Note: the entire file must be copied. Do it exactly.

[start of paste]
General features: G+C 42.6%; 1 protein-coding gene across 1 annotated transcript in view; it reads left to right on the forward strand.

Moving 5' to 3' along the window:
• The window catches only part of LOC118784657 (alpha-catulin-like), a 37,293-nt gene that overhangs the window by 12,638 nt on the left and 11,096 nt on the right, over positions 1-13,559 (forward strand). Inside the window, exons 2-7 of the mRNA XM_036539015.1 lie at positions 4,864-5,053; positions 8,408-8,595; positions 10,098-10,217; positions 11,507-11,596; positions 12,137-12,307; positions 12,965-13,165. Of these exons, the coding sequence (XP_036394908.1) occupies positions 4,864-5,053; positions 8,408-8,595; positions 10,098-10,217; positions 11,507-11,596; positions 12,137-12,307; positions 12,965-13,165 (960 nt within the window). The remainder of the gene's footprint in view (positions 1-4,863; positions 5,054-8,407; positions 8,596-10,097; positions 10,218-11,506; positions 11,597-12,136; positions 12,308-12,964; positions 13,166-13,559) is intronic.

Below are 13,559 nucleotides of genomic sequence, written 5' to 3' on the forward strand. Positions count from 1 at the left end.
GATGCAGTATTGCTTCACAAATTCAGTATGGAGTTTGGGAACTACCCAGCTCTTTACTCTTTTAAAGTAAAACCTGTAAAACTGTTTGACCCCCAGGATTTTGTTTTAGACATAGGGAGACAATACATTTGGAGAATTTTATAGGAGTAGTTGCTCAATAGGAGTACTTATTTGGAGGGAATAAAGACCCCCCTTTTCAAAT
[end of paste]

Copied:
General features: G+C 42.6%; 1 protein-coding gene across 1 annotated transcript in view; it reads left to right on the forward strand.

Moving 5' to 3' along the window:
• The window catches only part of LOC118784657 (alpha-catulin-like), a 37,293-nt gene that overhangs the window by 12,638 nt on the left and 11,096 nt on the right, over positions 1-13,559 (forward strand). Inside the window, exons 2-7 of the mRNA XM_036539015.1 lie at positions 4,864-5,053; positions 8,408-8,595; positions 10,098-10,217; positions 11,507-11,596; positions 12,137-12,307; positions 12,965-13,165. Of these exons, the coding sequence (XP_036394908.1) occupies positions 4,864-5,053; positions 8,408-8,595; positions 10,098-10,217; positions 11,507-11,596; positions 12,137-12,307; positions 12,965-13,165 (960 nt within the window). The remainder of the gene's footprint in view (positions 1-4,863; positions 5,054-8,407; positions 8,596-10,097; positions 10,218-11,506; positions 11,597-12,136; positions 12,308-12,964; positions 13,166-13,559) is intronic.

Below are 13,559 nucleotides of genomic sequence, written 5' to 3' on the forward strand. Positions count from 1 at the left end.
GATGCAGTATTGCTTCACAAATTCAGTATGGAGTTTGGGAACTACCCAGCTCTTTACTCTTTTAAAGTAAAACCTGTAAAACTGTTTGACCCCCAGGATTTTGTTTTAGACATAGGGAGACAATACATTTGGAGAATTTTATAGGAGTAGTTGCTCAATAGGAGTACTTATTTGGAGGGAATAAAGACCCCCCTTTTCAAAT